As China’s digital media landscape expands, there have been increasing concerns about intellectual property rights violations. In May, tech giant Tencent said it would reevaluate its investment in a new media outlet after it was accused of “article laundering.” (Image: VCG)
A park in Hangzhou known for its long, pink grass was trampled by hordes of tourists after gaining fame on social media as a photo hot spot, a local paper reported Sunday in a front-page story.
Long popular as a site for wedding photos, the park was opened to the public during the National Day holiday in October. But before long, web celebrities were flocking to the area to shoot videos for their fans, who then followed suit. By Tuesday, the hashtag “internet celebrity garden destroyed” had been viewed over 130 million times on Weibo.
The trampled grass was mown on Sunday to deter tourists from damaging the area further. “Douyin has become a guide for locusts,” read an upvoted comment under a Beijing News post about the incident. “Whatever place it hypes up, they go off to destroy it.” (Image: @都市快报 on Weibo)
Grassroots cadres have complained that the expectation to participate in a high number of groups on WeChat is leaving them distracted and exhausted, Hubei Daily reported Monday.
An official in community management told the outlet that colleagues post updates in the more than 30 work-related groups she belongs to, and that she “has to read them all in case I miss [any information].” Two other officials also indicated that they must join a new WeChat group each time a project is launched and upload pictures to prove the completion of every task.
At the end of the report, the writer for Hubei Daily said the groups are “tools that cannot replace work itself” and urged that more attention be paid instead to the practical results of public service. (Image: VCG)
Authorities in Zhejiang province arrested 21 people for the production and sale of fake drugs and unlicensed medical instruments worth over 300 million yuan ($43 million), The Beijing News reported Thursday.
The report said police first found the plastic surgery products, including facial injectables like hyaluronic acid and botulinum toxin, being sold on WeChat earlier this year. They then tracked down the suppliers in Jiangxi and Henan provinces, where more than 3,000 fake drugs and 25,000 unregistered instruments were seized.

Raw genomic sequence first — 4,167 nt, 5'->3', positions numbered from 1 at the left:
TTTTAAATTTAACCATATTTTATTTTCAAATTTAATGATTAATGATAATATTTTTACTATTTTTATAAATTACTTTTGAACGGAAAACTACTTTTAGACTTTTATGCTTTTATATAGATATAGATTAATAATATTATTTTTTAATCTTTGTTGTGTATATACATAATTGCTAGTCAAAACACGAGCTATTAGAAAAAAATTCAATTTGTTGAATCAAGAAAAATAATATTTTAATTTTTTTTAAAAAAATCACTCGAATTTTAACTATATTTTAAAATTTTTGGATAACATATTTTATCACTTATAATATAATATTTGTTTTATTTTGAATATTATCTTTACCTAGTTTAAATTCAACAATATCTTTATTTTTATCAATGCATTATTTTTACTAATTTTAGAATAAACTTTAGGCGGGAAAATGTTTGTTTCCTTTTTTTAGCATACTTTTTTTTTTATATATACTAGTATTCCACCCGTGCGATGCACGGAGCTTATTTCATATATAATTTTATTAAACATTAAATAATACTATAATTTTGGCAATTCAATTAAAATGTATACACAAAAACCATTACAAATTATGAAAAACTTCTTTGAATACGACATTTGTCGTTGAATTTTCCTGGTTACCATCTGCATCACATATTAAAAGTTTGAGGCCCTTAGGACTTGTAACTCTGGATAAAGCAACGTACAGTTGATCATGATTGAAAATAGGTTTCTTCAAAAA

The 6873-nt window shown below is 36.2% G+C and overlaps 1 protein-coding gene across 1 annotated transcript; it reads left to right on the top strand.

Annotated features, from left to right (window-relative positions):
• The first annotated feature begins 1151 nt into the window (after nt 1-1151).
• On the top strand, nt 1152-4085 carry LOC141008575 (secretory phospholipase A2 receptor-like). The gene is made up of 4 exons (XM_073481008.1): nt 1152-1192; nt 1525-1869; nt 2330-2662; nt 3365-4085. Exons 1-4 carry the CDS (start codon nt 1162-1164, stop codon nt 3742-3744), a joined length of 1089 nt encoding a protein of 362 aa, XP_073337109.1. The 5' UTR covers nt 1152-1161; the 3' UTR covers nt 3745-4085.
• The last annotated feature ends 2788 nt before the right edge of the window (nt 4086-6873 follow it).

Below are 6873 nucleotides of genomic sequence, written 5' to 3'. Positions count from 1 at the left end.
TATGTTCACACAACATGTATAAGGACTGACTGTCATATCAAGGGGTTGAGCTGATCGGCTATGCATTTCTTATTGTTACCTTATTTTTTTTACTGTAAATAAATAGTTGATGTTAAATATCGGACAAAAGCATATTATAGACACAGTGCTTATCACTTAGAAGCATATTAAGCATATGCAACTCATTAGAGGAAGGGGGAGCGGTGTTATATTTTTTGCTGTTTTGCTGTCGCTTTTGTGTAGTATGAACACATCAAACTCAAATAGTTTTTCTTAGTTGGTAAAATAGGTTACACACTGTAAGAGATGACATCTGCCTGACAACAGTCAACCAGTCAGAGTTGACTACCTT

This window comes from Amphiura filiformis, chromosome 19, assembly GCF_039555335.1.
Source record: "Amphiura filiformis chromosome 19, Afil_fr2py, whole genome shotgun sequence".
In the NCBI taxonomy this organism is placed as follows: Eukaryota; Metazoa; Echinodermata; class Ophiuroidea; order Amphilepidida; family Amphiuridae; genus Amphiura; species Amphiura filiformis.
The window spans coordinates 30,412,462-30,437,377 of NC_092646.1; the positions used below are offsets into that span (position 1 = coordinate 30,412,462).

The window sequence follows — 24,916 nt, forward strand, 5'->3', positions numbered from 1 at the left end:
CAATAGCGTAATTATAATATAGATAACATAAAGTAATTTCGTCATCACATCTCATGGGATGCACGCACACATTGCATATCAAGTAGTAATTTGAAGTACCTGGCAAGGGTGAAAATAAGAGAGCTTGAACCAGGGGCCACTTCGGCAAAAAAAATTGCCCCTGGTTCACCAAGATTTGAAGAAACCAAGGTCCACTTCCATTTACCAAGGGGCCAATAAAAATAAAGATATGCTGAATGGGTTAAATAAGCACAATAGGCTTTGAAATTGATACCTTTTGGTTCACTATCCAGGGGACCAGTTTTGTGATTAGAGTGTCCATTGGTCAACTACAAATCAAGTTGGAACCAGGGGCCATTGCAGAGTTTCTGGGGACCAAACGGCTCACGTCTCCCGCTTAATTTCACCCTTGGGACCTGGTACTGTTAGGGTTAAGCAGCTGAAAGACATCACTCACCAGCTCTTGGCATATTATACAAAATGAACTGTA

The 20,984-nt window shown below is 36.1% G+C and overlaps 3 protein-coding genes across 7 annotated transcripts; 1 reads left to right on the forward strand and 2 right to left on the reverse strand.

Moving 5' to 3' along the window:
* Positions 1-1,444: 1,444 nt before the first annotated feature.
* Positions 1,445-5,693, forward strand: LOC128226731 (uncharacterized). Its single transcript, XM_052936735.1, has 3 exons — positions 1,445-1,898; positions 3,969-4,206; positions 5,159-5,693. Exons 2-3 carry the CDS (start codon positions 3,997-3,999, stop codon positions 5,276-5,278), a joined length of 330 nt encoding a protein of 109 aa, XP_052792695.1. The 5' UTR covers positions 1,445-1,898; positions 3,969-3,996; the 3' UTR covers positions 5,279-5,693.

In the past, counterfeit products and unlicensed practitioners have negatively impacted the health of consumers. Last year, a woman in Jiangsu province lost sight in her right eye from illegally-administered injections intended to reshape her nose. (Image: IC)
Chinese mobile payment platform Alipay has cautioned users to be wary of potential digital theft after multiple Apple accounts linked to its service were hacked.
The Alibaba-affiliated company said Wednesday on Weibo that some linked accounts had been compromised, resulting in financial losses for users. Consumers can use Alipay for purchases on Apple’s app store and iTunes without additional authentication. Losses suffered by affected users range from a few hundred to over 10,000 yuan ($1,400), Shanghai Observer reported.
According to its statement, Alipay was told by Apple that actions had been taken to address the issue following the Chinese company’s pleas to investigate. Apple’s China office didn’t respond to Sixth Tone’s request for comment by time of publication. (Image: VCG)
With the unveiling of a new vinegar-flavored ice cream in Shanxi province, many sweet-toothed netizens are turning sour.
The unique dessert recently went on sale at an ice cream shop in Taiyuan, a city in a region renowned for its 2,000-year history of vinegar production. The business owner told China News Service that the frozen treat is for those “brave enough to try new things.” Some social media users, meanwhile, have jokingly suggested that it be “served with dumplings.”
This summer, a shop in Chongqing began serving Chinese chili oil-laced ice cream to customers craving the taste of hot pot. The spicy flavor’s influence has been extending to other domains as well, with hoodies sold at New York Fashion Week this year even bearing the image of a chili sauce entrepreneur famous in China. (Image: @人民日报 on Weibo)